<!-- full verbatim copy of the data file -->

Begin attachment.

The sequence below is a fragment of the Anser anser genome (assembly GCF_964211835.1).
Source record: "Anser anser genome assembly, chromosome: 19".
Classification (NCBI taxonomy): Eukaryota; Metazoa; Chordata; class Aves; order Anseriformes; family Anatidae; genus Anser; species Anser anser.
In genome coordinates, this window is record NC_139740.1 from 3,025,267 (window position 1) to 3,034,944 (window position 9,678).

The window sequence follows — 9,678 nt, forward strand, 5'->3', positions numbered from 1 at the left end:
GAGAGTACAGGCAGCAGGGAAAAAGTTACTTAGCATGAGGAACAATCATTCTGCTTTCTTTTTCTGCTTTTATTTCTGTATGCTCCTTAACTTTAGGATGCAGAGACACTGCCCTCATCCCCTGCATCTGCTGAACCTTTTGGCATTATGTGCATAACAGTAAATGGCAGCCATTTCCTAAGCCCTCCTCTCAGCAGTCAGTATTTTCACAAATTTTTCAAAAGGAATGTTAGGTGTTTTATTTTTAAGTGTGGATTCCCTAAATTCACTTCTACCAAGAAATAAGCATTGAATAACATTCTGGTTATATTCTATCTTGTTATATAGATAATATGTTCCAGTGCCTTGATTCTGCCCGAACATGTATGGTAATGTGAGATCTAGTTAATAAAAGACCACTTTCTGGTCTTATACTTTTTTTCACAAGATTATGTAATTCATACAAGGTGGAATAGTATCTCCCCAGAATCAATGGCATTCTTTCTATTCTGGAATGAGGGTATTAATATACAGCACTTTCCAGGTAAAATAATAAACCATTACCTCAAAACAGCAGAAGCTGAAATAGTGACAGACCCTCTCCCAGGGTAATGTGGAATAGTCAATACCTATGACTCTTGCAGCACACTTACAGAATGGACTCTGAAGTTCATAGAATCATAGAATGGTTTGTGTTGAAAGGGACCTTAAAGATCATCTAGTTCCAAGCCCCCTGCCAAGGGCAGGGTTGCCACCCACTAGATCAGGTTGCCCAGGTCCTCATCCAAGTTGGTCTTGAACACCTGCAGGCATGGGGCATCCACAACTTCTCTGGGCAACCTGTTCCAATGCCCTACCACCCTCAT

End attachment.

The sequence below is a fragment of the Anser anser genome (assembly GCF_964211835.1).
Source record: "Anser anser genome assembly, chromosome: 19".
Classification (NCBI taxonomy): Eukaryota; Metazoa; Chordata; class Aves; order Anseriformes; family Anatidae; genus Anser; species Anser anser.
In genome coordinates, this window is record NC_139740.1 from 3,025,267 (window position 1) to 3,034,944 (window position 9,678).

The window sequence follows — 9,678 nt, forward strand, 5'->3', positions numbered from 1 at the left end:
GAGAGTACAGGCAGCAGGGAAAAAGTTACTTAGCATGAGGAACAATCATTCTGCTTTCTTTTTCTGCTTTTATTTCTGTATGCTCCTTAACTTTAGGATGCAGAGACACTGCCCTCATCCCCTGCATCTGCTGAACCTTTTGGCATTATGTGCATAACAGTAAATGGCAGCCATTTCCTAAGCCCTCCTCTCAGCAGTCAGTATTTTCACAAATTTTTCAAAAGGAATGTTAGGTGTTTTATTTTTAAGTGTGGATTCCCTAAATTCACTTCTACCAAGAAATAAGCATTGAATAACATTCTGGTTATATTCTATCTTGTTATATAGATAATATGTTCCAGTGCCTTGATTCTGCCCGAACATGTATGGTAATGTGAGATCTAGTTAATAAAAGACCACTTTCTGGTCTTATACTTTTTTTCACAAGATTATGTAATTCATACAAGGTGGAATAGTATCTCCCCAGAATCAATGGCATTCTTTCTATTCTGGAATGAGGGTATTAATATACAGCACTTTCCAGGTAAAATAATAAACCATTACCTCAAAACAGCAGAAGCTGAAATAGTGACAGACCCTCTCCCAGGGTAATGTGGAATAGTCAATACCTATGACTCTTGCAGCACACTTACAGAATGGACTCTGAAGTTCATAGAATCATAGAATGGTTTGTGTTGAAAGGGACCTTAAAGATCATCTAGTTCCAAGCCCCCTGCCAAGGGCAGGGTTGCCACCCACTAGATCAGGTTGCCCAGGTCCTCATCCAAGTTGGTCTTGAACACCTGCAGGCATGGGGCATCCACAACTTCTCTGGGCAACCTGTTCCAATGCCCTACCACCCTCAT